Must-Read: Senator Sanders's Proposed Policies and Economic Growth: "According to an analysis by Gerald Friedman...:
...Senator Sanders’s proposed policies would result in average annual output growth of 5.3% over the next decade, and average monthly job creation of close to 300,000. As a result, output in 2026 would be 37% higher than it would have been without the policies, and employment would be 16% higher. Although we share many of Senator Sanders’s values and enthusiastically support some of his goals, such as greater public investment in infrastructure and education, we also believe it is vitally important to be realistic about the impact of policies on the performance of the overall economy.
For this reason, it is worth examining Friedman’s analysis carefully. Moreover, Friedman has made available an extensive report describing his methodology and assumptions, allowing others to examine the specifics of his analysis. Unfortunately, careful examination of Friedman’s work confirms the old adage, “if something seems too good to be true, it probably is.” We identify three fundamental problems in Friedman’s analysis.
- All the effects of Senator Sanders’s policies that he identifies are assumed to come through their impact on demand. However, his estimates of those demand effects are far too large to be credible—even given Friedman’s own assumptions.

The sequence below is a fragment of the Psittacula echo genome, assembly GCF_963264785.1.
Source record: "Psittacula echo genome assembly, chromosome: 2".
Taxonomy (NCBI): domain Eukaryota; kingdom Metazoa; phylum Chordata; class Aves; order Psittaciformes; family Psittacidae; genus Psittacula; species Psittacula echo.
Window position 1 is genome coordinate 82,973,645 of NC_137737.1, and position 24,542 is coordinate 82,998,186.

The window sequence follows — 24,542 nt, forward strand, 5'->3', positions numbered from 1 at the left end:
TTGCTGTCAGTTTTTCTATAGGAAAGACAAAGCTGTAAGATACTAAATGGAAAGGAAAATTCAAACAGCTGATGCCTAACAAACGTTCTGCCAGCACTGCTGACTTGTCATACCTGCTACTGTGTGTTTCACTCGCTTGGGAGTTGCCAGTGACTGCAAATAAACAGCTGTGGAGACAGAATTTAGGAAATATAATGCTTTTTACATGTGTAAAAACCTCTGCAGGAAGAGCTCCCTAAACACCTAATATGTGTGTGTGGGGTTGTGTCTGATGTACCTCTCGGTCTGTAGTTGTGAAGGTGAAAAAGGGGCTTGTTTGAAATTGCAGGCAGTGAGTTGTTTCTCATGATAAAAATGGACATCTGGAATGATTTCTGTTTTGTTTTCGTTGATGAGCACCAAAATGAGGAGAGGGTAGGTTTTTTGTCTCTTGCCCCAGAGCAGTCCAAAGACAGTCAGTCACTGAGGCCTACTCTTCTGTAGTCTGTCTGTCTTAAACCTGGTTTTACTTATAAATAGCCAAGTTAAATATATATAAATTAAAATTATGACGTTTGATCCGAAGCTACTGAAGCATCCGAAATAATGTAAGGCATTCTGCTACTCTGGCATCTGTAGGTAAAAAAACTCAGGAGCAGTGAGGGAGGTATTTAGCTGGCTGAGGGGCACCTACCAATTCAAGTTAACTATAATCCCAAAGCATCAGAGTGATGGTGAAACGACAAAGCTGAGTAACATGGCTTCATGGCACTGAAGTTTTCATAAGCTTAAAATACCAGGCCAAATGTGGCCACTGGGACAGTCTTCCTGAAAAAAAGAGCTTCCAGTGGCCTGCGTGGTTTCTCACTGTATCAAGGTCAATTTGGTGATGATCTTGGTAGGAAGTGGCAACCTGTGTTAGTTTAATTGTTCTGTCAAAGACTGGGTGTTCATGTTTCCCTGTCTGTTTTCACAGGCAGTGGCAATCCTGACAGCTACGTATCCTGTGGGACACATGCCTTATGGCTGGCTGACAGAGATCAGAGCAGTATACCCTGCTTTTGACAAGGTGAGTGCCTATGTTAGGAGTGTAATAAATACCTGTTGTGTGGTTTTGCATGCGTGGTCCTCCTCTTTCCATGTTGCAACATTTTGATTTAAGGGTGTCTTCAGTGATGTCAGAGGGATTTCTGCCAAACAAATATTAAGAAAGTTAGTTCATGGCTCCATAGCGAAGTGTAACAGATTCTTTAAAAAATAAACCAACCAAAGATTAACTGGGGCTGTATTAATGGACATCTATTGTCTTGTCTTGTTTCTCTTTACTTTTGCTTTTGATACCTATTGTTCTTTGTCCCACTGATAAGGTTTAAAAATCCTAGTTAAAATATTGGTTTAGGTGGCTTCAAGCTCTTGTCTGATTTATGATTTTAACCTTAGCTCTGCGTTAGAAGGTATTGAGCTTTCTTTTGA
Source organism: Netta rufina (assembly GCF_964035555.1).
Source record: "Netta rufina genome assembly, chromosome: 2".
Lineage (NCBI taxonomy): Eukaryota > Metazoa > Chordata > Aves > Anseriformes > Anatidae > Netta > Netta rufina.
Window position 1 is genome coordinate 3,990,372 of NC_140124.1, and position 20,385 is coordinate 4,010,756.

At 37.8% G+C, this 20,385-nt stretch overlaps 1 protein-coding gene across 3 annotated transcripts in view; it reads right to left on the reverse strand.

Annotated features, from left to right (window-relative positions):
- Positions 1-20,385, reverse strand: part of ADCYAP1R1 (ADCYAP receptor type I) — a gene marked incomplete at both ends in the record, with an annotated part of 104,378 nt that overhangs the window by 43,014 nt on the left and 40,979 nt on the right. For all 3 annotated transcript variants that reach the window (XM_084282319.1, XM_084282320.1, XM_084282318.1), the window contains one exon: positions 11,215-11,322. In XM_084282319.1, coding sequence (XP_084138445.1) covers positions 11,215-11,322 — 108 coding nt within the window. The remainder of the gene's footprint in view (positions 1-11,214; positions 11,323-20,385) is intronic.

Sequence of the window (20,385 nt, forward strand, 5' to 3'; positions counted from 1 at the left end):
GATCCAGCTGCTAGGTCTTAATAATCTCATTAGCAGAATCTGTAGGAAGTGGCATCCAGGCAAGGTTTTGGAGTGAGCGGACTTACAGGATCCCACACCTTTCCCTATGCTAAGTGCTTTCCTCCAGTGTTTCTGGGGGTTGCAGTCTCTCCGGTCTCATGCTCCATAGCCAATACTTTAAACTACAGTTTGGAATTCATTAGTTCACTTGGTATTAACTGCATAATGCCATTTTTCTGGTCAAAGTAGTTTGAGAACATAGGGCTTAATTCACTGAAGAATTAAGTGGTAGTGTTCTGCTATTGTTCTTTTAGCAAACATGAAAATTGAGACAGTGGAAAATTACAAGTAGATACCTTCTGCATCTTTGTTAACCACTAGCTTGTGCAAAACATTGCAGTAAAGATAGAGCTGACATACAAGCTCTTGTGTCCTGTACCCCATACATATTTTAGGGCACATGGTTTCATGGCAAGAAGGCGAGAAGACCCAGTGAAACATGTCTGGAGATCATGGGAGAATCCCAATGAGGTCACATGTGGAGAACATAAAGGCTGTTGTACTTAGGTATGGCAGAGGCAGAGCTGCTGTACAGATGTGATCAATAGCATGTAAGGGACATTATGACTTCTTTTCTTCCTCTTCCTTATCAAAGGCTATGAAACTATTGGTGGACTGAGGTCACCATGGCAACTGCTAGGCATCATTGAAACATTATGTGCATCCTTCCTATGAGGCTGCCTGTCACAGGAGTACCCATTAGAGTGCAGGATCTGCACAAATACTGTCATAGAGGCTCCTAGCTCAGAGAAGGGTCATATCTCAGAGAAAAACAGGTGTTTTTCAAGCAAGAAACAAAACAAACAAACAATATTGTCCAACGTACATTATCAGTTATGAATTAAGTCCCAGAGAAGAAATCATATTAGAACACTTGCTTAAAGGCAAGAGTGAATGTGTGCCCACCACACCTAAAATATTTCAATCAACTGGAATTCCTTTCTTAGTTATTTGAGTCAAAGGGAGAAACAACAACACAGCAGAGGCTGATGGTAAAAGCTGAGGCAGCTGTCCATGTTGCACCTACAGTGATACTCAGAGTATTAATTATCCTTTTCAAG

- In assuming that demand stimulus can raise output 37% over the next 10 years relative to the Congressional Budget Office’s baseline forecast, Friedman is implicitly assuming that the U.S. economy is (and will continue to be for a long time) dramatically below its productive capacity. However, while some output gap likely still exists, the plausible range for the output gap is much too small to accommodate demand effects nearly as large as Friedman finds. As a result, capacity constraints would likely lead to inflation and the Federal Reserve raising interest rates long before such high growth rates were realized.
- A realistic examination of the impact of the Sanders policies on the economy’s productive capacity suggests those effects are likely to be small at best, and possibly even negative...